10:17 PMWhy Are Writers So Undervalued?
Since I started writing again, I've spent a lot of time looking around the net at places offering work of various types, from product descriptions to blog posts to full-blown academic articles and everything in between.
Many of these sites are what is known in the trade as 'content mills' where buyers put up job offers and writers bid or tender for them. Sounds like a great way for a newbie to get a foothold and put a portfolio together, but there is a huge downside. A vast proportion of buyers use the process to get their work done for peanuts.
I've just seen a couple of typical examples.
In the first, the buyer wants:
Okay, not a problem in itself, except that he's offering a fixed fee of...£8 (about $10).
If all the rest of the requirements are set aside, that's the princely sum of 0.005 pence per word. Add everything back in and whoever takes that job on will be working for about £3 per hour.
Oh, wait.... no, not even that much, as the site takes 17.5 percent of that as their fee, plus the fee Paypal charges once the payment goes into the writer's account.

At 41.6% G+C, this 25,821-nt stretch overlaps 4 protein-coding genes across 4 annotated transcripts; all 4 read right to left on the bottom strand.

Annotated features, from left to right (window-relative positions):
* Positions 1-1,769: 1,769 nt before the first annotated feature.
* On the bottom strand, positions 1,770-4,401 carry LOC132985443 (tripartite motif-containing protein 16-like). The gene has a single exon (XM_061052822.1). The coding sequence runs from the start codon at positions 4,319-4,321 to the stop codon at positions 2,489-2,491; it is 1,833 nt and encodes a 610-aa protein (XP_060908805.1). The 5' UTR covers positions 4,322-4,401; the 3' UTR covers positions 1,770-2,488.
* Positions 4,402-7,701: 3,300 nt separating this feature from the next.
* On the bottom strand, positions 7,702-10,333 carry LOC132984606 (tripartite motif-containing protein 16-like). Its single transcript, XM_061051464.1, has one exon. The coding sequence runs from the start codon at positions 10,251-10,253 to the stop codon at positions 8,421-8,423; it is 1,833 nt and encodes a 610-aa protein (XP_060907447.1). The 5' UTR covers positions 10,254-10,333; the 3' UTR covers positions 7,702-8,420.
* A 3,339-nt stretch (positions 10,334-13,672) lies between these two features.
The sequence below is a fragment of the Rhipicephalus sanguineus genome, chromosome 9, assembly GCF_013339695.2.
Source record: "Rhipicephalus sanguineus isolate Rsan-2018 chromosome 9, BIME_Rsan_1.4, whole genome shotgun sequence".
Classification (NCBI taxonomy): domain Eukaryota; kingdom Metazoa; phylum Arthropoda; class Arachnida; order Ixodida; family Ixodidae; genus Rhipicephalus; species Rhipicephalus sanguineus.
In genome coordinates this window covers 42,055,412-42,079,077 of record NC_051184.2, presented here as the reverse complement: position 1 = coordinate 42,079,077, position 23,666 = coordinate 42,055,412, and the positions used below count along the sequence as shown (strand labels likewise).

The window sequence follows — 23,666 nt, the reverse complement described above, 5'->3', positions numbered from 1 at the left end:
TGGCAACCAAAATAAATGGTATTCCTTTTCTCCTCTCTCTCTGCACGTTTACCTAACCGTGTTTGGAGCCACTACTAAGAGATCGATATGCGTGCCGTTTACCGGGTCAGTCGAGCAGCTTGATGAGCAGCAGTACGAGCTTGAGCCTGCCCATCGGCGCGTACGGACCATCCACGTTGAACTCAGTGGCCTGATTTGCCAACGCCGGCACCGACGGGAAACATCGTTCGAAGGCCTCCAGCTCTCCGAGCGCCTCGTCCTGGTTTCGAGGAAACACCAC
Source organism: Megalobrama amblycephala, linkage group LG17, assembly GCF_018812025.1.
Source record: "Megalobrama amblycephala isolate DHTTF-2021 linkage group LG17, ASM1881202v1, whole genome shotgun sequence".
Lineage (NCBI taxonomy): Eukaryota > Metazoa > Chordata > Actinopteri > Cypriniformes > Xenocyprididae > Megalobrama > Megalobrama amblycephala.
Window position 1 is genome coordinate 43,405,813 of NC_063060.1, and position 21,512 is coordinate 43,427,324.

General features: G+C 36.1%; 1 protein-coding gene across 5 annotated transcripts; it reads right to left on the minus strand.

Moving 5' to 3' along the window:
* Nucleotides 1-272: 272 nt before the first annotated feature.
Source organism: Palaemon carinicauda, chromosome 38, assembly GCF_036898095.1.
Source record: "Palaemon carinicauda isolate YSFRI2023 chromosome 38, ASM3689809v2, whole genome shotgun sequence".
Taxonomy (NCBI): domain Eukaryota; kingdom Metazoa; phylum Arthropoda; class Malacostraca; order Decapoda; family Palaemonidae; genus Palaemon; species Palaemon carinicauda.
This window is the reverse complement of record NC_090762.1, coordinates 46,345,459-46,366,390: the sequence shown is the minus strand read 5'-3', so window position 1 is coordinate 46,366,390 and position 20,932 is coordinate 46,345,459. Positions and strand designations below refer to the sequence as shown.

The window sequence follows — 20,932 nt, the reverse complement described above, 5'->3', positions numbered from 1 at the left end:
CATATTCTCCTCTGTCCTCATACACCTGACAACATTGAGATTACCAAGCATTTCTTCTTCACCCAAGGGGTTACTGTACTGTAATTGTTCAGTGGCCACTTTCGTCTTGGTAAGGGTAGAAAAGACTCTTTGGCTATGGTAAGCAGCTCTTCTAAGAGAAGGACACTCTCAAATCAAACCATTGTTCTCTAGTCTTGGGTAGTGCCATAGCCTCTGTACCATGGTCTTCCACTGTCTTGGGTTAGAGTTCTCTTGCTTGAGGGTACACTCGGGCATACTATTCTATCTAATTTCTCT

The other example is a buyer offering just £1.54 ($2) for 100 words. That's only 0.015 pence per word. Take off the fees and there's not enough left to matter.
Not surprising that writers are often depicted in literature as existing on nothing and living in a garret.
The sad thing is that there were ten people queueing to get both of those jobs admittedly mostly from Third World countries where the economy makes that sort of pay more acceptable than here. The trouble is that it devalues writers as a whole and those people are every bit as deserving of a decent wage as the rest of us.
I think it's just downright insulting actually.
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